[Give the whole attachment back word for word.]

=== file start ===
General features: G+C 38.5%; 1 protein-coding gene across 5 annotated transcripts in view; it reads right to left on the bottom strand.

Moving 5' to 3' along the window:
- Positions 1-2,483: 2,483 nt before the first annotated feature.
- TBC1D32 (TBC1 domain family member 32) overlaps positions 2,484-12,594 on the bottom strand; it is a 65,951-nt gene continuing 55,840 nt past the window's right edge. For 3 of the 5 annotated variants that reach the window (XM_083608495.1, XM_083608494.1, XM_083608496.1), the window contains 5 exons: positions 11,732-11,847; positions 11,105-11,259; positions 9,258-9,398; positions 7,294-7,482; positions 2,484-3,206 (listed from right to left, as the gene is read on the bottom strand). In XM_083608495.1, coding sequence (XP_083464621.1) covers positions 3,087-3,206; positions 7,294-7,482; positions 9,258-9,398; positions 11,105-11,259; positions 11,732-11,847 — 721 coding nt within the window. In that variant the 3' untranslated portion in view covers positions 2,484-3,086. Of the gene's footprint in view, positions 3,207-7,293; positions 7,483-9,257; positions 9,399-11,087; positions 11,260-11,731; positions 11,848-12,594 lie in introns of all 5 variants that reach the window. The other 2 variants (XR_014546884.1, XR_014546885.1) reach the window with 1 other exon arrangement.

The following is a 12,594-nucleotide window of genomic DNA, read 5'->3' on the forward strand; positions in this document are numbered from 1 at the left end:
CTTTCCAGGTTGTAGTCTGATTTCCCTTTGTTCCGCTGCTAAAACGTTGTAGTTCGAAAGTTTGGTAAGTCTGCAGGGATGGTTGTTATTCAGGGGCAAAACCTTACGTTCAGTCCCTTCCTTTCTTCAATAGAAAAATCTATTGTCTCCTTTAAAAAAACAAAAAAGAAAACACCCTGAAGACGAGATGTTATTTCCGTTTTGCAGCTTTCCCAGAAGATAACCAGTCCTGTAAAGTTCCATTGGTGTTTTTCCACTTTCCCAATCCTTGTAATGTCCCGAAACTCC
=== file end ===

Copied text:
General features: G+C 38.5%; 1 protein-coding gene across 5 annotated transcripts in view; it reads right to left on the bottom strand.

Moving 5' to 3' along the window:
- Positions 1-2,483: 2,483 nt before the first annotated feature.
- TBC1D32 (TBC1 domain family member 32) overlaps positions 2,484-12,594 on the bottom strand; it is a 65,951-nt gene continuing 55,840 nt past the window's right edge. For 3 of the 5 annotated variants that reach the window (XM_083608495.1, XM_083608494.1, XM_083608496.1), the window contains 5 exons: positions 11,732-11,847; positions 11,105-11,259; positions 9,258-9,398; positions 7,294-7,482; positions 2,484-3,206 (listed from right to left, as the gene is read on the bottom strand). In XM_083608495.1, coding sequence (XP_083464621.1) covers positions 3,087-3,206; positions 7,294-7,482; positions 9,258-9,398; positions 11,105-11,259; positions 11,732-11,847 — 721 coding nt within the window. In that variant the 3' untranslated portion in view covers positions 2,484-3,086. Of the gene's footprint in view, positions 3,207-7,293; positions 7,483-9,257; positions 9,399-11,087; positions 11,260-11,731; positions 11,848-12,594 lie in introns of all 5 variants that reach the window. The other 2 variants (XR_014546884.1, XR_014546885.1) reach the window with 1 other exon arrangement.

The following is a 12,594-nucleotide window of genomic DNA, read 5'->3' on the forward strand; positions in this document are numbered from 1 at the left end:
CTTTCCAGGTTGTAGTCTGATTTCCCTTTGTTCCGCTGCTAAAACGTTGTAGTTCGAAAGTTTGGTAAGTCTGCAGGGATGGTTGTTATTCAGGGGCAAAACCTTACGTTCAGTCCCTTCCTTTCTTCAATAGAAAAATCTATTGTCTCCTTTAAAAAAACAAAAAAGAAAACACCCTGAAGACGAGATGTTATTTCCGTTTTGCAGCTTTCCCAGAAGATAACCAGTCCTGTAAAGTTCCATTGGTGTTTTTCCACTTTCCCAATCCTTGTAATGTCCCGAAACTCC